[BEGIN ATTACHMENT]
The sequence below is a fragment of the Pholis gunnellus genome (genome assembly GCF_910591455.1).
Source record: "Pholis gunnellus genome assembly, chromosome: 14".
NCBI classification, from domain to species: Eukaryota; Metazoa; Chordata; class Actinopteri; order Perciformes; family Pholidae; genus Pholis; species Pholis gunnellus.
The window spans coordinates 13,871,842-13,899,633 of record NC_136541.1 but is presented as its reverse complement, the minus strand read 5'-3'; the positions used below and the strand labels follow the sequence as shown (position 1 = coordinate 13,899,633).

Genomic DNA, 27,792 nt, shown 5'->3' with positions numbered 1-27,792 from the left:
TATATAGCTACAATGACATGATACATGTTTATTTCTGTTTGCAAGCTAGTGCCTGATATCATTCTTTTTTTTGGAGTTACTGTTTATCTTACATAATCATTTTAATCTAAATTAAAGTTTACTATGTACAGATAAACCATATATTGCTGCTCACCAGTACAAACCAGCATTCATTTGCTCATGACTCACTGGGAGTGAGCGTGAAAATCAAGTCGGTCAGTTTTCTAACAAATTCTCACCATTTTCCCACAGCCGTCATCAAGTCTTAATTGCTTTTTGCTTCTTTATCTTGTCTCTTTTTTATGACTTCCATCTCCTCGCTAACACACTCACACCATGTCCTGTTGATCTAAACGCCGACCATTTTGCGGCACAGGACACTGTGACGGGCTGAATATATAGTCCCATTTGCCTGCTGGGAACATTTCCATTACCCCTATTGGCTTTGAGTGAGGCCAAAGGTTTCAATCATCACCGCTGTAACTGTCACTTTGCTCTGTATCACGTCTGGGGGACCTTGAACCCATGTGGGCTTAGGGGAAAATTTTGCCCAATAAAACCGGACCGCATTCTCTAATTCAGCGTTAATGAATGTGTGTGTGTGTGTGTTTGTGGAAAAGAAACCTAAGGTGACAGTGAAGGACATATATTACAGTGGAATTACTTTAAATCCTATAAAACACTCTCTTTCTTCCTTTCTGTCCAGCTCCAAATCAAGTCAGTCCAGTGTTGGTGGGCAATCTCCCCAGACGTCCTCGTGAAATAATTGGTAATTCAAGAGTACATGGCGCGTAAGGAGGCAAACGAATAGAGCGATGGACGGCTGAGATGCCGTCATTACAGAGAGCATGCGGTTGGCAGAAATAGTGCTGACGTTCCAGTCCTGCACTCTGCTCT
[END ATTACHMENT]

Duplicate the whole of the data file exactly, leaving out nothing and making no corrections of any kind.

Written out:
The sequence below is a fragment of the Pholis gunnellus genome (genome assembly GCF_910591455.1).
Source record: "Pholis gunnellus genome assembly, chromosome: 14".
NCBI classification, from domain to species: Eukaryota; Metazoa; Chordata; class Actinopteri; order Perciformes; family Pholidae; genus Pholis; species Pholis gunnellus.
The window spans coordinates 13,871,842-13,899,633 of record NC_136541.1 but is presented as its reverse complement, the minus strand read 5'-3'; the positions used below and the strand labels follow the sequence as shown (position 1 = coordinate 13,899,633).

Genomic DNA, 27,792 nt, shown 5'->3' with positions numbered 1-27,792 from the left:
TATATAGCTACAATGACATGATACATGTTTATTTCTGTTTGCAAGCTAGTGCCTGATATCATTCTTTTTTTTGGAGTTACTGTTTATCTTACATAATCATTTTAATCTAAATTAAAGTTTACTATGTACAGATAAACCATATATTGCTGCTCACCAGTACAAACCAGCATTCATTTGCTCATGACTCACTGGGAGTGAGCGTGAAAATCAAGTCGGTCAGTTTTCTAACAAATTCTCACCATTTTCCCACAGCCGTCATCAAGTCTTAATTGCTTTTTGCTTCTTTATCTTGTCTCTTTTTTATGACTTCCATCTCCTCGCTAACACACTCACACCATGTCCTGTTGATCTAAACGCCGACCATTTTGCGGCACAGGACACTGTGACGGGCTGAATATATAGTCCCATTTGCCTGCTGGGAACATTTCCATTACCCCTATTGGCTTTGAGTGAGGCCAAAGGTTTCAATCATCACCGCTGTAACTGTCACTTTGCTCTGTATCACGTCTGGGGGACCTTGAACCCATGTGGGCTTAGGGGAAAATTTTGCCCAATAAAACCGGACCGCATTCTCTAATTCAGCGTTAATGAATGTGTGTGTGTGTGTGTTTGTGGAAAAGAAACCTAAGGTGACAGTGAAGGACATATATTACAGTGGAATTACTTTAAATCCTATAAAACACTCTCTTTCTTCCTTTCTGTCCAGCTCCAAATCAAGTCAGTCCAGTGTTGGTGGGCAATCTCCCCAGACGTCCTCGTGAAATAATTGGTAATTCAAGAGTACATGGCGCGTAAGGAGGCAAACGAATAGAGCGATGGACGGCTGAGATGCCGTCATTACAGAGAGCATGCGGTTGGCAGAAATAGTGCTGACGTTCCAGTCCTGCACTCTGCTCT